One thing that we thought we saw a lot of existing users that were on less premium skewed actually switched to a personalized product as well as longer duration subscriptions. And as a result of that, the subscription for more premium SKUs, we just see a benefit from that a greater share of the users are starting to opt and select the personalized product, but again, still carry premiums to the generics given the price points that we put those at.
And then lastly, the renewal rates for some of the cohorts, the legacy cohort, many of them are actually renewing at greater rates. And so the combination of those 3 factors largely offset the pricing headwinds that we’re expecting in Q3 that we see embedded in our guidance is that, that dynamic sustains into Q4 as well. And I think on after the hit, the second half of 2024, it’s very likely to be a tailwind that you start to get the full benefit of longer-term retention and then just lapping the monthly average revenue per subscriber dynamic.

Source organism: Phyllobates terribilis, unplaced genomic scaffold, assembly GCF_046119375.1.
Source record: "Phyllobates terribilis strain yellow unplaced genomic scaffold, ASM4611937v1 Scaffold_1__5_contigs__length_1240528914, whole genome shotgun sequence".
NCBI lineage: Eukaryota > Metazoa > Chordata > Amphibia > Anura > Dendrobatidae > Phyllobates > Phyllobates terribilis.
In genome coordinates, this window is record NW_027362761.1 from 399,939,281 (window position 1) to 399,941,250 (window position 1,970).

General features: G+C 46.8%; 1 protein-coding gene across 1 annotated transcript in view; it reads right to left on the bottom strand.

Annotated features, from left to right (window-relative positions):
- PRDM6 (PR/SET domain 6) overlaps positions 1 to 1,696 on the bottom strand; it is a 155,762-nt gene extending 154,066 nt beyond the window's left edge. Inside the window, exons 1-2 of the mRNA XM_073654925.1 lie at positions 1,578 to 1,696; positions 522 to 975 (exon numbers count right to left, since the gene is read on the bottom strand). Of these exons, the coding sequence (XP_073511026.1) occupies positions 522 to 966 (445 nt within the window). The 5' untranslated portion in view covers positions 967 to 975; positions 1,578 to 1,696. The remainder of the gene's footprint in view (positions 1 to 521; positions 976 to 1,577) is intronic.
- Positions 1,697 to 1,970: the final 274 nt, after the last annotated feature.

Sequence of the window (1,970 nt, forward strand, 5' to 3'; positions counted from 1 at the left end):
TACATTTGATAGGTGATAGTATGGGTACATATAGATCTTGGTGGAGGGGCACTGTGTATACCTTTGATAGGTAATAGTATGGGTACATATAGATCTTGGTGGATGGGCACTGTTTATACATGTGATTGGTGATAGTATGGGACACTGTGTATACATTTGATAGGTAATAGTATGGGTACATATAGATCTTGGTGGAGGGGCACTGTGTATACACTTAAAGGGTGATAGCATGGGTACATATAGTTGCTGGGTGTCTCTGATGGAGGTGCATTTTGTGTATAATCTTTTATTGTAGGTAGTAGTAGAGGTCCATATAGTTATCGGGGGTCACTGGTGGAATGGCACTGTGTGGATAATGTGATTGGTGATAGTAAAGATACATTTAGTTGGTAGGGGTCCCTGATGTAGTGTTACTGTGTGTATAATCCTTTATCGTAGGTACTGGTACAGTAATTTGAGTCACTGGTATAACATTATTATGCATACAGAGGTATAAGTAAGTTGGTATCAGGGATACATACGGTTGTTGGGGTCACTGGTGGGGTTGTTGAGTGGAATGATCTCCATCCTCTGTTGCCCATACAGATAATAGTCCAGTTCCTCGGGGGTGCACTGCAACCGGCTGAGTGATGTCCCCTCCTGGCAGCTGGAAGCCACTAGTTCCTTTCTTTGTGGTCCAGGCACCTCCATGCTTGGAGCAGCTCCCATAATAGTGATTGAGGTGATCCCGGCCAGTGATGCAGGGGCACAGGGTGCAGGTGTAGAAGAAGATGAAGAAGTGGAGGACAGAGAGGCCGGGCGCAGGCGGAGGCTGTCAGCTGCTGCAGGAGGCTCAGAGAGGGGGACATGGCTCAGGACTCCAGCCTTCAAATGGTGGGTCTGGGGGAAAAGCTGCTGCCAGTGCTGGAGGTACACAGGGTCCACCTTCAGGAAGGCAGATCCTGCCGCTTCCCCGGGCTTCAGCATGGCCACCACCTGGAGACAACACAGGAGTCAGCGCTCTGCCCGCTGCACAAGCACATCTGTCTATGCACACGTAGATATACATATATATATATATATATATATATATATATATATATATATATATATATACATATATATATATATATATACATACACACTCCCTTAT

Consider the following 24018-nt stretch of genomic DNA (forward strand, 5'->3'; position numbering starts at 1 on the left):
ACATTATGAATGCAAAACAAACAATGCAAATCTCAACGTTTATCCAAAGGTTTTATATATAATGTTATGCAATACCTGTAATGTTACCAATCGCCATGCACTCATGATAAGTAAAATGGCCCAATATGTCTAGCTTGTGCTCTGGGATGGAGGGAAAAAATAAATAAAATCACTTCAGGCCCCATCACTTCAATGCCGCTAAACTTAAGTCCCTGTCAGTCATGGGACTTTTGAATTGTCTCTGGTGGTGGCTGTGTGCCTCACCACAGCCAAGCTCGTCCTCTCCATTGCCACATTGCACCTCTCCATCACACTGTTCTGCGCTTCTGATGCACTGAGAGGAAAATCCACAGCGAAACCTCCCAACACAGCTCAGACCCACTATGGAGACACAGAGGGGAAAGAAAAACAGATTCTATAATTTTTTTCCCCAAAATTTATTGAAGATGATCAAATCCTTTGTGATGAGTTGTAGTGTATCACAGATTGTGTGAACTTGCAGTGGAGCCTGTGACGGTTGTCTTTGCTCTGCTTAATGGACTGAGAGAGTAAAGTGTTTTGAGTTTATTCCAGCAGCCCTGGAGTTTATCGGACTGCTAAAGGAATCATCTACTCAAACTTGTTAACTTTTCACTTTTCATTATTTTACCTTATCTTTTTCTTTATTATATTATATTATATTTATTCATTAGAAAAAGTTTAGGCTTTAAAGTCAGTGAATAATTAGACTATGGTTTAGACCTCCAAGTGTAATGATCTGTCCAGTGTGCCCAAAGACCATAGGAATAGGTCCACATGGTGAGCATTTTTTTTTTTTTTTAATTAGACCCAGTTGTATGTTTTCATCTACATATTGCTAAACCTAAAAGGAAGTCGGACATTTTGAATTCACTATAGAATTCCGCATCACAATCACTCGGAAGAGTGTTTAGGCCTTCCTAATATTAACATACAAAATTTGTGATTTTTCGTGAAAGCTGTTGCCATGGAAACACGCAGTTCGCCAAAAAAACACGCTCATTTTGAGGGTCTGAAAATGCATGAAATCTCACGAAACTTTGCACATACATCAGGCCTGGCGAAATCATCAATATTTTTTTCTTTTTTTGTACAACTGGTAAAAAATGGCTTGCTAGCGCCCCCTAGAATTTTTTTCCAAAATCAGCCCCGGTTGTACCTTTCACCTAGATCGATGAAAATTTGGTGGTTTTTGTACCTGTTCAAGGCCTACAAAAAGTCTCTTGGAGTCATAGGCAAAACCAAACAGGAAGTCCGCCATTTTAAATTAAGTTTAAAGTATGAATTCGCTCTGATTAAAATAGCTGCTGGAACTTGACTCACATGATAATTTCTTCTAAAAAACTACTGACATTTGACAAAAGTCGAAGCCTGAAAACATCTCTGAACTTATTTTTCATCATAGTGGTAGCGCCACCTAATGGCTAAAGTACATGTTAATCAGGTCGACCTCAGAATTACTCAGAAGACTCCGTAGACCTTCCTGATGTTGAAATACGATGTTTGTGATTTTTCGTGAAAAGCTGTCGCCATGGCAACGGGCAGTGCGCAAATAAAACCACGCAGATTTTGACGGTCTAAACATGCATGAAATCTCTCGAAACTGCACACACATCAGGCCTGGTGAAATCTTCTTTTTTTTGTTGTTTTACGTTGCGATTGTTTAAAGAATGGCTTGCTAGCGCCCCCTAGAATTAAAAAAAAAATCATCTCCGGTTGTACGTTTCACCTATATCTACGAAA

Your next question comes from the line of Jack Wallace of Guggenheim.
Congrats on the quarter. Just wanted to dive in a little bit more to the marketing strategy. It sounds like there was a ton of testing and development of different channels and messages across all the different categories. I was wondering if, aside from just the pricing changes that we saw in the second quarter, if there was any additional benefits you saw there that are implied in the fourth quarter guide, thinking in terms of whether it’s yield on spend, whether it’s new subscribers are coming through the channel and higher retention rates. Anything there that would be indicative of better messaging and reaching customers where they are.